New Coke flopped hard. In an attempt to make New Coke the consumer base’s new favorite drink, the marketing team and research and development team over at Coca-Cola forgot that people were heavily attached to the brand.
New Coke may be scientifically tastier, but Coke Classic had years of branding behind it. Soon, customers in Seattle were dumping New Coke into sewers which is obviously not the most environmentally friendly way to deal with a soda brand changing recipes. More business savvy consumers started Prohibition-style rackets of hoarding Coke Classic and reselling them at higher prices.
So, why did New Coke fail? The answer may lie in neuromarketing. When the company swapped old Coke for New Coke, Coca-Cola made an assumption based on rational choice theory. New Coke tastes better, therefore, our customers will like it more than Pepsi and Coke Classic.
Neuromarketing describes how marketers and advertisers exploit our brains into making purchase decisions based on cognitive and behavioral science. This can range from measuring the pupil dilation of a group of participants when presented with certain brands or sticking them under an MRI scanner to see what parts of their brains light up as a response to products. Some neuromarketing research techniques involve tracking eye movement to see what parts of an ad you look at first so brands know where their copywriters should slap their best hooks.
Neuromarketing techniques can also involve using emotional connection and social psychology to keep consumers buying.
For example, while brand name products are often better quality, there’s often another option that’s roughly the same quality but a little cheaper. Rational choice theory would say that the cheaper off-brand would be the better choice. But you’ll likely go for Adidas anyway because the cheaper brand isn’t as cool or prestigious.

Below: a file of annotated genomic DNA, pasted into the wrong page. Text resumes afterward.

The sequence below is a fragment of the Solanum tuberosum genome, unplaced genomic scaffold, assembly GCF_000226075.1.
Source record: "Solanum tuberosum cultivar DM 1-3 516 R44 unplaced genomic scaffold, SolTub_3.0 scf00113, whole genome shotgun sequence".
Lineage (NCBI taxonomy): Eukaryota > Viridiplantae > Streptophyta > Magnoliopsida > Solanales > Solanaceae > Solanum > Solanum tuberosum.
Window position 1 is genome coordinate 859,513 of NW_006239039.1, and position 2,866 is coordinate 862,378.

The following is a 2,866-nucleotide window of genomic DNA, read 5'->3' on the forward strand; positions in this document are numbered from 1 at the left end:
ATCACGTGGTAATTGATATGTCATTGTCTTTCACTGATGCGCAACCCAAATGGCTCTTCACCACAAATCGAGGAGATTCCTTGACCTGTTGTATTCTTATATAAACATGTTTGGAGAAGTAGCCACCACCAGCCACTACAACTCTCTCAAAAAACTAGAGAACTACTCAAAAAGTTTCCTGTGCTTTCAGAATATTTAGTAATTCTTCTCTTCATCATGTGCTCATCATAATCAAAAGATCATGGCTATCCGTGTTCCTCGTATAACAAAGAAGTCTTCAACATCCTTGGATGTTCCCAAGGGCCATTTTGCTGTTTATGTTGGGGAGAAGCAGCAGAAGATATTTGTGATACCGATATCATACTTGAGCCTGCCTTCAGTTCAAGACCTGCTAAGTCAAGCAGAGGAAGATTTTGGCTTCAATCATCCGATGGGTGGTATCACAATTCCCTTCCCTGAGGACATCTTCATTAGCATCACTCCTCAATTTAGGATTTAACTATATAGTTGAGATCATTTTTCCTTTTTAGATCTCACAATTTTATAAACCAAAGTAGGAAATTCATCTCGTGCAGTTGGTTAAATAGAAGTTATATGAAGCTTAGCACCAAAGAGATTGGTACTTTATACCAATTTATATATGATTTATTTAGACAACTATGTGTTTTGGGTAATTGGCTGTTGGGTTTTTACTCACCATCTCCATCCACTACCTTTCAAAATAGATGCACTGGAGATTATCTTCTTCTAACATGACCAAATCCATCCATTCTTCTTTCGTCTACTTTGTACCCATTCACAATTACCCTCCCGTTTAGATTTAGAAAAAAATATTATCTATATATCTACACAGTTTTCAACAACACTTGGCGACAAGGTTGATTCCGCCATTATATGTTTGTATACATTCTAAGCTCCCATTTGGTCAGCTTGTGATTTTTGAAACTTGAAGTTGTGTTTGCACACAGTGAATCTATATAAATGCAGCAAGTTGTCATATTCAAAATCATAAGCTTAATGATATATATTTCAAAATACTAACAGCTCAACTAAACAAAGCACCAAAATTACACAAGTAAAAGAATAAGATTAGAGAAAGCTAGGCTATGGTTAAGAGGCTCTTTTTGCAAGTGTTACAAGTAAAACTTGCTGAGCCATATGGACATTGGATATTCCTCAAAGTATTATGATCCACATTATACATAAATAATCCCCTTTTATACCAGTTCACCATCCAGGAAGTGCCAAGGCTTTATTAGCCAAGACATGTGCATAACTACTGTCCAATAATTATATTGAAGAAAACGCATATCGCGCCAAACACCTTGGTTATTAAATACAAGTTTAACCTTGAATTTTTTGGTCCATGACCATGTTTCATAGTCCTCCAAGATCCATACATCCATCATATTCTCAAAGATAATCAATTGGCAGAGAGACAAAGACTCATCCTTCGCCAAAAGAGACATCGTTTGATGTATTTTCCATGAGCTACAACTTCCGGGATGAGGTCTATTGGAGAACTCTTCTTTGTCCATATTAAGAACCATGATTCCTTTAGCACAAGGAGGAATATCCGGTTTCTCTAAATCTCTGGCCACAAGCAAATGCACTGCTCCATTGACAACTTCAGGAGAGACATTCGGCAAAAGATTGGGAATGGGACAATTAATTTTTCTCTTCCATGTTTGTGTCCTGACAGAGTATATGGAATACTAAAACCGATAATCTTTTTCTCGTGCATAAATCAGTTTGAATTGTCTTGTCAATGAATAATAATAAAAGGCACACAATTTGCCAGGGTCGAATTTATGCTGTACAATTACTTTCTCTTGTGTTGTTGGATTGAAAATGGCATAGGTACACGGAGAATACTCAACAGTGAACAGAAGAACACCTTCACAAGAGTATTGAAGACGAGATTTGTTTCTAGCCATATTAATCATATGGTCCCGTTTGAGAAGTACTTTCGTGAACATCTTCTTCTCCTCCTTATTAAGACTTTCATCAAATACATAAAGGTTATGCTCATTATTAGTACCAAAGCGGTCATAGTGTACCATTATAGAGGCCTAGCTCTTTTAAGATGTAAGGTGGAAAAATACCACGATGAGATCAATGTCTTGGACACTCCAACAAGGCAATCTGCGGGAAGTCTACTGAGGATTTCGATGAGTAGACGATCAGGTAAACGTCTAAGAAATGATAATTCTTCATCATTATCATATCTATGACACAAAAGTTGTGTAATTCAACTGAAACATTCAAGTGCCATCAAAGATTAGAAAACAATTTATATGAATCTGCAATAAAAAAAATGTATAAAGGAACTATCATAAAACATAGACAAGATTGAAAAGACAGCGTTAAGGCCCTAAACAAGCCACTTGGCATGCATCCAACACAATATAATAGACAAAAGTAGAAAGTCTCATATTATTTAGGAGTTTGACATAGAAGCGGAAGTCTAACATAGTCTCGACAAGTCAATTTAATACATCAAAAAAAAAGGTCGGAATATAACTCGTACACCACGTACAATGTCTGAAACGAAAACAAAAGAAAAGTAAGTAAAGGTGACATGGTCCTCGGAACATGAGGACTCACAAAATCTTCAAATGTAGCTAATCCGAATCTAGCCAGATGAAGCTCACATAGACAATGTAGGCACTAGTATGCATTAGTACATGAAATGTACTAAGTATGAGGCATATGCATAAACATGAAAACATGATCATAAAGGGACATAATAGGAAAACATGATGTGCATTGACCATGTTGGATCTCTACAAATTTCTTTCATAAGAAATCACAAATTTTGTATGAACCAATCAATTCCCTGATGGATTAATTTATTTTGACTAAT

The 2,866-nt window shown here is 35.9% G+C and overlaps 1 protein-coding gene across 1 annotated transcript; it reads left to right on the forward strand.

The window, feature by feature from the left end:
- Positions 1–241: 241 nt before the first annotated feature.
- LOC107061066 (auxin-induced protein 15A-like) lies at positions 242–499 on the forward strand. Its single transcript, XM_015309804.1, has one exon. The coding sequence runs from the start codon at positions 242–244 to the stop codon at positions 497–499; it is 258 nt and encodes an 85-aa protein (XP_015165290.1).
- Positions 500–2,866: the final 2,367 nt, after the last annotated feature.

After years of being advertised as an equivalent to happiness and being as sexy as kissing Elvis Presley, Coke Classic had trained its consumers to think of it in association with enjoyment and desirability. Even its bright red color is geared toward stimulating excitement. New Coke didn’t stand a chance.
Neither does your brain. Since the 1980s, neuromarketing has only gotten more popular. It’s now such a widespread practice that these covert advertising tactics are virtually impossible to escape and one of them may even be in your pocket right now.
Your Brain on Capitalism
1. The Hedonic Treadmill
If you know the myth of Sisyphus, you’re either a mythology fan, someone who actually listened to their philosophy 101 class, or a nerd. Kidding aside, the hedonic treadmill is essentially that: rolling a boulder endlessly up a hill and then running back down to push it up again. Except that this time, your brain is the hill and serotonin is your boulder.
The hedonic treadmill was first discussed by Brickman and Campbell, the psychologists who authored Hedonic Relativism and Planning the Good Society, a 1971 essay on hedonic adaptation. Put simply, the hedonic treadmill is a metaphor for how we chase after emotional highs and, once we’ve become used to it, start to chase after more. There’s never enough and there’s always some new consumerist Skinner box around the corner.
Think about how there’s always a new flagship phone every year. You’re cool now while you have the latest one and it feels like you’re on the cutting edge of technology. Next year, even if that phone still works perfectly, you won’t feel as good about it as you do now. But that’s not a big problem. A new flagship phone is out and to maintain the high of having the best phone on the market, you just have to pull out your credit card again.
Maybe you’re a more sensible person who likes to make practical purchases or you have ethical contentions with wanton consumption. It doesn’t matter because planned obsolescence will make sure you eventually buy a phone without a headphone jack.
2. The Right Placement
Are you sure you pay attention to what you watch on TV? Just because cable TV is on its way out and subscription-based viewing is in doesn’t mean you’re free from ads. More eagle-eyed viewers will notice brand name products in their favorite shows. Try to zero in on the background of a scene next time and look for a can of Coke or a pair of Beats headphones hanging on a character’s neck.